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Modern China

Introduction

The Modern China differs from the Historical China in its advancement in technology, economic state, infrastructure and the forms of power administration. It is practical to say that China is undergoing positive growth in the key sectors that drive a country’s economy, to meet the development expectations by both internal and external parties. There is a new evident spirit by the Chinese people to learn the English Language which is perceived to be the key to economic growth, as it presents more intelligence in the fields of arts and science.

Unlike older assumptions where Chinese people were perceived to be xenophobic and isolated, there is a current growth of migrant labor, engagement with the outside world, new forms of land ownership and cities full of sky scrapers. It is therefore conclusive to say that China is regaining its lost glory when it was once a controlling power in global affairs in the 19th century. Despite the advancements, China has managed to maintain some of its cultural tastes and has not entirely been eroded by the Western culture. In summary, Modern China is different from the China ruled by Chairman Mao, who established communism and autocratic rule, which was oppressive in nature towards the Chinese people.

Key facts

Generally, China was shaped by the ideologies of Confucius, a philosopher of the 6th century BCE, who defined their everyday behavior and statecraft. It is more of an ethical system that bears resemblance to the Judeo-Christian norms that Chinese people cannot separate themselves from. The ideology stresses on mutual obligation, education improvement, self-development and an orderly society and more so, it rejects violence and tends to discourage profit making though not entirely opposed to it. Confucius stressed on becoming a person of integrity.

The Modern China still hold similarities to the Old China. These are seen in the fields of politics, economics, social systems and China finding its place or role in the world that is largely dominated by the West. These similarities have risen from the fact that China has not always been isolated from the outside world. Rather, the factors shaping the economic, social and political systems of China have remained constant. Despite the similarities, the Old China was perceived to be weaker by the Western and Japanese imperialists.

The Modern China is characterized by the great advancements in the fields of technology and infrastructure. Examples are the massive Gorge Dams being constructed on River Yangtze. The displaced population is being resettled in urban areas as China moves from its agricultural past to urbanization. These constructions have provided labor to illegal immigrants and casual laborers. In terms of technology, Baidu, which is a local Chinese search engine, dominates the Chinese market which is supported by Google, the Global number one brand.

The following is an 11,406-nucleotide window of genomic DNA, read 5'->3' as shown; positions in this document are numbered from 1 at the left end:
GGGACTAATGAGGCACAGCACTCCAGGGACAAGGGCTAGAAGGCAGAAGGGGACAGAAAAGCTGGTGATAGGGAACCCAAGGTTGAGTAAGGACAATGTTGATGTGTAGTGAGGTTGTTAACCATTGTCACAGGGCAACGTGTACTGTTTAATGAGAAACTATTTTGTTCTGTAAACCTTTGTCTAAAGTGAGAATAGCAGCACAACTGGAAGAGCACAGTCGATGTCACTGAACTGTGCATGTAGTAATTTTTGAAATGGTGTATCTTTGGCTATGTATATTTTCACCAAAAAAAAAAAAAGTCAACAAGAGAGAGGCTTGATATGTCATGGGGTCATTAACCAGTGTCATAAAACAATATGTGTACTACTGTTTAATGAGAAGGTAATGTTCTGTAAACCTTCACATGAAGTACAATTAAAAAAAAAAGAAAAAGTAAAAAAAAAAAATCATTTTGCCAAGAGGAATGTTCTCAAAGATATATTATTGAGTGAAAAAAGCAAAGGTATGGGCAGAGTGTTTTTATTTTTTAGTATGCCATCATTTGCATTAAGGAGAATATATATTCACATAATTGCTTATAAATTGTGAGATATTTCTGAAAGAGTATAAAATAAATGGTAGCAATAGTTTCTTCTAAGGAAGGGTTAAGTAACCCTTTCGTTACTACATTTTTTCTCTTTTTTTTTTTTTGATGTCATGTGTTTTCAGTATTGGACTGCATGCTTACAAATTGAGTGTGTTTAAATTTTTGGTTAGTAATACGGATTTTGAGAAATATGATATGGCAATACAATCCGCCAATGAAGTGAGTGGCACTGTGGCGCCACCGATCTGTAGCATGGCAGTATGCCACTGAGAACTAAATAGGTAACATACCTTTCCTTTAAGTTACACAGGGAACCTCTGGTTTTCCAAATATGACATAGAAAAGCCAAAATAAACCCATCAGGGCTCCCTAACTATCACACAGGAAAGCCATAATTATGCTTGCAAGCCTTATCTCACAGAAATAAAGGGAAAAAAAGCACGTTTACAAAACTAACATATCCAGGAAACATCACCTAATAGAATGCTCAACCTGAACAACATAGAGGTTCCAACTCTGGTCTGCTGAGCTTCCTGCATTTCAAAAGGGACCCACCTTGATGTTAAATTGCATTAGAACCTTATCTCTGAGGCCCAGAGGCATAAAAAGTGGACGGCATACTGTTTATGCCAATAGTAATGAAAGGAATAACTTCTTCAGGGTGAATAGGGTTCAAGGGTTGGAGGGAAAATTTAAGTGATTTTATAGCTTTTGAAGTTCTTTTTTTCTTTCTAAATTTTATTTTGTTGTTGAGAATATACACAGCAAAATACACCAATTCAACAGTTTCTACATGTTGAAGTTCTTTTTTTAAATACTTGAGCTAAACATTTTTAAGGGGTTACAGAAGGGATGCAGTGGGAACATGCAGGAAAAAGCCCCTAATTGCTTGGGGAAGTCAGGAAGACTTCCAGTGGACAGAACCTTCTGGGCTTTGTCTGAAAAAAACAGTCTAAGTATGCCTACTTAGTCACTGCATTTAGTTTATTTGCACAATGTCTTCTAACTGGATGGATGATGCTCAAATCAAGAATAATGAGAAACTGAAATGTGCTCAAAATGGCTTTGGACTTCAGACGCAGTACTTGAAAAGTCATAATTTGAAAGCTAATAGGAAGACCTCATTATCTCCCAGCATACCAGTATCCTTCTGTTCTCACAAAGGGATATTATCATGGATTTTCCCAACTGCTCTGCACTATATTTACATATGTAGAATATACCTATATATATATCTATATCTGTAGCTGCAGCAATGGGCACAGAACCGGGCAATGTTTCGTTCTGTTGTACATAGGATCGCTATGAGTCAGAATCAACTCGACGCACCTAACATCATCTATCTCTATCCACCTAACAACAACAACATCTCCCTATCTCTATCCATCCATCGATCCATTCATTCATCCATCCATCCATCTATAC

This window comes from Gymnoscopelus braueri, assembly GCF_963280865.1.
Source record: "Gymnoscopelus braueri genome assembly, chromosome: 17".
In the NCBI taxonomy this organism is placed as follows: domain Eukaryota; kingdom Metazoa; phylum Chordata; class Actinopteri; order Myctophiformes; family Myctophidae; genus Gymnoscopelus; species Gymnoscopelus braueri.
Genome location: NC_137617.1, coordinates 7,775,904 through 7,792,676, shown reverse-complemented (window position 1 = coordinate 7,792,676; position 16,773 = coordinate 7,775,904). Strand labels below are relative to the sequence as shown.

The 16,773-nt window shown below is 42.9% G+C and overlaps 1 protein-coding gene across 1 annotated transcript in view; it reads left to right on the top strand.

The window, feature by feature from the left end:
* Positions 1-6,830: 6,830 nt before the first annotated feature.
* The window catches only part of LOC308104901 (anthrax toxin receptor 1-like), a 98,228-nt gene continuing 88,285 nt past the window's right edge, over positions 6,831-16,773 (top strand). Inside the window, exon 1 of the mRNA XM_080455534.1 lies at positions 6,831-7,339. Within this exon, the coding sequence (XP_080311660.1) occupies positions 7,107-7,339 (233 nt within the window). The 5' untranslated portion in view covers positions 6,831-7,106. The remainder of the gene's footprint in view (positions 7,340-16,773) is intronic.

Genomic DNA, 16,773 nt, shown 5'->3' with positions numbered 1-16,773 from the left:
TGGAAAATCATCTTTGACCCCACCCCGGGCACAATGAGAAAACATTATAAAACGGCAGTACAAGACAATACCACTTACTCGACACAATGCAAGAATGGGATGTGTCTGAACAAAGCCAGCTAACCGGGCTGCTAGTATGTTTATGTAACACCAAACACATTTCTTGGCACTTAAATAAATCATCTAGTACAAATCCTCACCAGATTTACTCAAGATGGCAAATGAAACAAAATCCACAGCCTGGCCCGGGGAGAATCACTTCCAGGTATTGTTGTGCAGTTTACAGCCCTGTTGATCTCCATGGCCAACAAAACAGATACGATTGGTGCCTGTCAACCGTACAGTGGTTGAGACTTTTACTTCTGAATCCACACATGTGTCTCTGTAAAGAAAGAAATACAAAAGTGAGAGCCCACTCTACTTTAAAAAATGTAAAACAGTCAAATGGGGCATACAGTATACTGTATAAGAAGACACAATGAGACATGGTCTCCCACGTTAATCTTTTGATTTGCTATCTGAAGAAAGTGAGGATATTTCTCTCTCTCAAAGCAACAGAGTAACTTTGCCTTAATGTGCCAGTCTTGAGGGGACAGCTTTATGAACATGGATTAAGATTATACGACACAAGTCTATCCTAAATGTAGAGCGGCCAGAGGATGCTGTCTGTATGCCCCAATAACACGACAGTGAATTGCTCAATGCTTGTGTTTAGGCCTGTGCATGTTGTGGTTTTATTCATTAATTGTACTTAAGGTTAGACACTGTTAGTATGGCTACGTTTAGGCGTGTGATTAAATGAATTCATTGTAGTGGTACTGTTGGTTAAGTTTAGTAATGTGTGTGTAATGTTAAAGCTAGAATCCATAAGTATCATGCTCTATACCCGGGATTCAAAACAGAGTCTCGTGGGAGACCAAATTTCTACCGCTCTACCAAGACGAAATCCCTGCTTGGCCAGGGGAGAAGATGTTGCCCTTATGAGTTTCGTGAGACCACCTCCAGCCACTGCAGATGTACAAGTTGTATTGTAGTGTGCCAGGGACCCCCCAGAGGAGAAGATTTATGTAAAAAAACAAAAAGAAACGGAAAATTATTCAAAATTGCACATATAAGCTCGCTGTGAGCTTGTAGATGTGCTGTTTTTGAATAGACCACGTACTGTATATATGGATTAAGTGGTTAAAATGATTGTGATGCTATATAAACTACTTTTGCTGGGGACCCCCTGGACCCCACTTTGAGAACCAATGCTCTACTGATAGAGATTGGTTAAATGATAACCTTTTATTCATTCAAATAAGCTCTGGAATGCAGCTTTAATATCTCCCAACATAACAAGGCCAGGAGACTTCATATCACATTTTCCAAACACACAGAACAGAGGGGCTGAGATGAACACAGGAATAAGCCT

China has made great advancement in its account surplus as it is evident in its investments, including buying of the assets of the bankrupt British Rover car group in 2005 and helping to blue-chip the UK Barclay’s bank in a Dutch rival take over. Following these events, The People’s Bank of China has been advised to revalue the Yuan or Renminbi upwards. However, with China having the fastest growing economy, it’s also facing major challenges including inequality, corruption, environmental crisis and thousands of demonstrations against political policies and practice.

Assumptions

The writer assumes that modern China is not much different from the ancient China since the people still practice the Confucius ideologies. However, we have witnessed China undergoing major changes in its political systems to the point of initializing the People’s Republic of China in an effort to stabilize economic growth and become a part of the global power.

He also assumes that the Chinese people and political systems were more enlightened as evident in factors such as nationhood. For instance, China used systems of examinations to persons seeking positions of power in order to determine the best candidate for the job whereas much of Europe in the same era saw individuals attaining such positions by way of religious decree or brute force. Despite the earlier so called civilization, China still faces major setbacks including economic and political failures.

Further exploration by the writer

Apart from the history of China, the writer has explored ways in which the ancient ideologies of Confucius apply to the modern-day China. The nation is still a communist society whereby socialism is encouraged rather than making personal profits. In becoming a person of value to the nation, one has to enhance peace within the society rather than encourage brawls and competition for power.

Conclusion

China has always been open to outside influence and is not entirely isolated as assumed. The country has always been a part of a transforming regional and global society. We cannot simply conclude that the country has moved from a traditional culture to a modern society as it is evident that social influences from within and external customs from the West have been a greater part of China’s transformation. This study concludes that China is a complex society and its coming to modernity has had an impact on the society and culture as a whole.

Modern China seems to be bringing together the Confucius ideology with the newly adopted ideologies of the outside world. The Chinese leaders in the 20th and 21th centuries sought to build a society with an equal and civilized society. The goal is to make the people of China aware of the social, political and economic growth within the country.

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